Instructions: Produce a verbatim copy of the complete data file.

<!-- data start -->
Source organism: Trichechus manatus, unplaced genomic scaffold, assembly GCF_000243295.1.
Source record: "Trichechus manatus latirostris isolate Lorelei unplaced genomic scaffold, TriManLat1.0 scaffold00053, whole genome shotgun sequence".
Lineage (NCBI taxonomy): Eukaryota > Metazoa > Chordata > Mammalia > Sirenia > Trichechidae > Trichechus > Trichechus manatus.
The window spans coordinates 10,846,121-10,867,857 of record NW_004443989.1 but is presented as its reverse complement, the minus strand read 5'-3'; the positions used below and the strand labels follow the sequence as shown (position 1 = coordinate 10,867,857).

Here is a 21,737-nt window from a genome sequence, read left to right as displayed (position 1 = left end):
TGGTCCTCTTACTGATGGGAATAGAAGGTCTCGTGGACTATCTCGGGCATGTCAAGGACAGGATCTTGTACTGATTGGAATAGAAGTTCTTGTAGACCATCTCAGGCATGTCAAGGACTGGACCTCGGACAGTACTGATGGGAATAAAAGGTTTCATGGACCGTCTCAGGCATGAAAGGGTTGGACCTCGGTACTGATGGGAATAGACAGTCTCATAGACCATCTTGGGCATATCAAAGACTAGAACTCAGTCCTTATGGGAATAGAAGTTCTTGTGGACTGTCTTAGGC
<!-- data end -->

Source organism: Trichechus manatus, unplaced genomic scaffold, assembly GCF_000243295.1.
Source record: "Trichechus manatus latirostris isolate Lorelei unplaced genomic scaffold, TriManLat1.0 scaffold00053, whole genome shotgun sequence".
Lineage (NCBI taxonomy): Eukaryota > Metazoa > Chordata > Mammalia > Sirenia > Trichechidae > Trichechus > Trichechus manatus.
The window spans coordinates 10,846,121-10,867,857 of record NW_004443989.1 but is presented as its reverse complement, the minus strand read 5'-3'; the positions used below and the strand labels follow the sequence as shown (position 1 = coordinate 10,867,857).

Here is a 21,737-nt window from a genome sequence, read left to right as displayed (position 1 = left end):
TGGTCCTCTTACTGATGGGAATAGAAGGTCTCGTGGACTATCTCGGGCATGTCAAGGACAGGATCTTGTACTGATTGGAATAGAAGTTCTTGTAGACCATCTCAGGCATGTCAAGGACTGGACCTCGGACAGTACTGATGGGAATAAAAGGTTTCATGGACCGTCTCAGGCATGAAAGGGTTGGACCTCGGTACTGATGGGAATAGACAGTCTCATAGACCATCTTGGGCATATCAAAGACTAGAACTCAGTCCTTATGGGAATAGAAGTTCTTGTGGACTGTCTTAGGC